R/SF: We’re very close with all of our artists. Many of them we’ve already spent years with in the studio, but essentially representation is kind of like dating! We’re there to consult whenever needed, aiming to support them in whatever ways possible, be that maintaining their CV or inventory, helping with pricing, figuring out a complicated install together, editing proposals or offering letters of recommendation, even navigating their careers’ next steps. One facet that often makes us stand out is how happy we are to see our artists engaged elsewhere as well, even when we represent them, and how we contribute to helping them find these opportunities— we want them to flourish as artists, so as many people see their work as possible.

KB: How do you see this quarterly Young Collector’s Club series developing? What can we look forward to in the future? Do you see this project expanding, growing?

R/SF: Every season we’ll offer 10 new artists to continue showing a survey of what's happening now in contemporary art. Right now we’re focused on the best of the Bay, but eventually that could expand as well—YCC featuring art from New York, Los Angeles, etc. We hope to continue partnering with new organizations in what can be a simple happy hour in the gallery, an educational seminar, or a meet and greet, so that our audience continues to grow. And YCC will eventually become a membership-based program that involves intimate sensorial dinners, private previews of new work, studio visits—even personalized advising, collection management, and on-site installation so it definitely has room to grow.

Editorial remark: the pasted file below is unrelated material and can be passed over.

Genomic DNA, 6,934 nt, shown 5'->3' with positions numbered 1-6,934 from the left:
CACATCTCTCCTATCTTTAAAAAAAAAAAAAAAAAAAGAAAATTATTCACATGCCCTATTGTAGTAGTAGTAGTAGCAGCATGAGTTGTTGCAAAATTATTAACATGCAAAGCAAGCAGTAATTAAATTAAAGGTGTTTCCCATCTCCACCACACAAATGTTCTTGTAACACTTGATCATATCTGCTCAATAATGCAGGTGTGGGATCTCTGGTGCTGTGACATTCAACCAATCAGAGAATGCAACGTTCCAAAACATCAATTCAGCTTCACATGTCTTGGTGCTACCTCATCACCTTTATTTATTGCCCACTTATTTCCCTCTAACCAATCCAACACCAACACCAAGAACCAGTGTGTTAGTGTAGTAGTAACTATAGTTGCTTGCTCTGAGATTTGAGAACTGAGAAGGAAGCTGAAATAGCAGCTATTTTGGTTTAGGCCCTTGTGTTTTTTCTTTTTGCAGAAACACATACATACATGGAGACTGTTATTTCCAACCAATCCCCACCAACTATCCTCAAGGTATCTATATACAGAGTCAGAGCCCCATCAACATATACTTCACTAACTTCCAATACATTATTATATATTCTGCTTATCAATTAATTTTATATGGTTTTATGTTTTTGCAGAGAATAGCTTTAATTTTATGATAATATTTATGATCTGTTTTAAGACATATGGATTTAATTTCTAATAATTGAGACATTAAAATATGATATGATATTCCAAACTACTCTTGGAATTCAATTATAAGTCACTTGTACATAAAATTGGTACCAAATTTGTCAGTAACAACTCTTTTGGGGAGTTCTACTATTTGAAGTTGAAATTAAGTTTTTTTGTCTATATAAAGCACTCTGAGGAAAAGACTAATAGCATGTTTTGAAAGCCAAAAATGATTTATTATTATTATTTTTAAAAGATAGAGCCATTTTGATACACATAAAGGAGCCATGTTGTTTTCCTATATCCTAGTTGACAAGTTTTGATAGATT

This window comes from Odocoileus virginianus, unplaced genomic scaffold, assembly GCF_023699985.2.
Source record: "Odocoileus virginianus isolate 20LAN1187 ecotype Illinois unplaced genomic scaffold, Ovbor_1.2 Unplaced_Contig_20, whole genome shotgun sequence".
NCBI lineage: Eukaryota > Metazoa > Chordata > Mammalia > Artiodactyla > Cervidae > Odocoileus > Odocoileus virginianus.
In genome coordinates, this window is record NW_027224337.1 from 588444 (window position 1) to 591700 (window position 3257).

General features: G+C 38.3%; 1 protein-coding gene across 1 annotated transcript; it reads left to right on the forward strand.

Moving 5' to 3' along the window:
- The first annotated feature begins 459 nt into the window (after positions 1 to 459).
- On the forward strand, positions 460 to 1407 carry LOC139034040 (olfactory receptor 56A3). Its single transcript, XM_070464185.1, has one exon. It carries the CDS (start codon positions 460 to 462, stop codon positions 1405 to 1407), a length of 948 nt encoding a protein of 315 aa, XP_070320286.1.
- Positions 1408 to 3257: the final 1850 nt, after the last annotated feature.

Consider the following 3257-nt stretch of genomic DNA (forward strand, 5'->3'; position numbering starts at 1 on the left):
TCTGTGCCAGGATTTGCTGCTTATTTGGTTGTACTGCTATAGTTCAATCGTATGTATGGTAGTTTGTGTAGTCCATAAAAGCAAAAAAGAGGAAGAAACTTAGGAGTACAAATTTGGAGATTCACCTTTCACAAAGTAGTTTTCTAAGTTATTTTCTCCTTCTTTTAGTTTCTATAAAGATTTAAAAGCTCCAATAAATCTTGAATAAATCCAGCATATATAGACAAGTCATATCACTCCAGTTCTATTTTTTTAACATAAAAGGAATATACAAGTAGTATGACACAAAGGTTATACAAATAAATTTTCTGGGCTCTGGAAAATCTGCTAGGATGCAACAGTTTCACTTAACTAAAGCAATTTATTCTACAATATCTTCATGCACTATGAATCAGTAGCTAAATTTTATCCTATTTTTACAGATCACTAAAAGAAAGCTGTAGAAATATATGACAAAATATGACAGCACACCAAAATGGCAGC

R/SF projects was founded in February 2016 in San Francisco’s Mission District as a curatorial project space for raw contemporary work, alternative projects, and offbeat programming from the Bay Area’s emerging talent. The gallery endeavors to champion true risk-taking among today’s cultural agitators, and to redefine the way viewers interact with contemporary art. The initial location hosted 46 events with over 70 collaborators in just three and a half months—situating itself as an ever-changing storefront of unconventional happenings, as well as a reinvigoration of the underground experimentation the city was once known for. R/SF has since expanded to a larger location in downtown San Francisco, amplifying its original mission to include a dynamic roster of emerging talent. Their range of cross-disciplinary practices exemplifies the gallery’s love affair with the generative nature of plurality, and imbuing art consumption with myriad points of entry. R/SF continues to incorporate intimate spur of the moment performances, sensorial artist dinners, discursive salons, and renegade projections; fixtures that entice new audiences and consistently offer new levels of critical engagement with the works on view.

Kathryn Barulich, co-founder and editor of Dissolve Magazine, works as a writer, researcher, curator, gallery manager. Her research interests focus on how nationalism and language influence contemporary visual culture and politics. In 2015, she completed a Masters degree in History and Theory of Contemporary Art from San Francisco Art Institute, after studying French and Art History at Fordham University. She lives and works in the San Francisco Bay Area.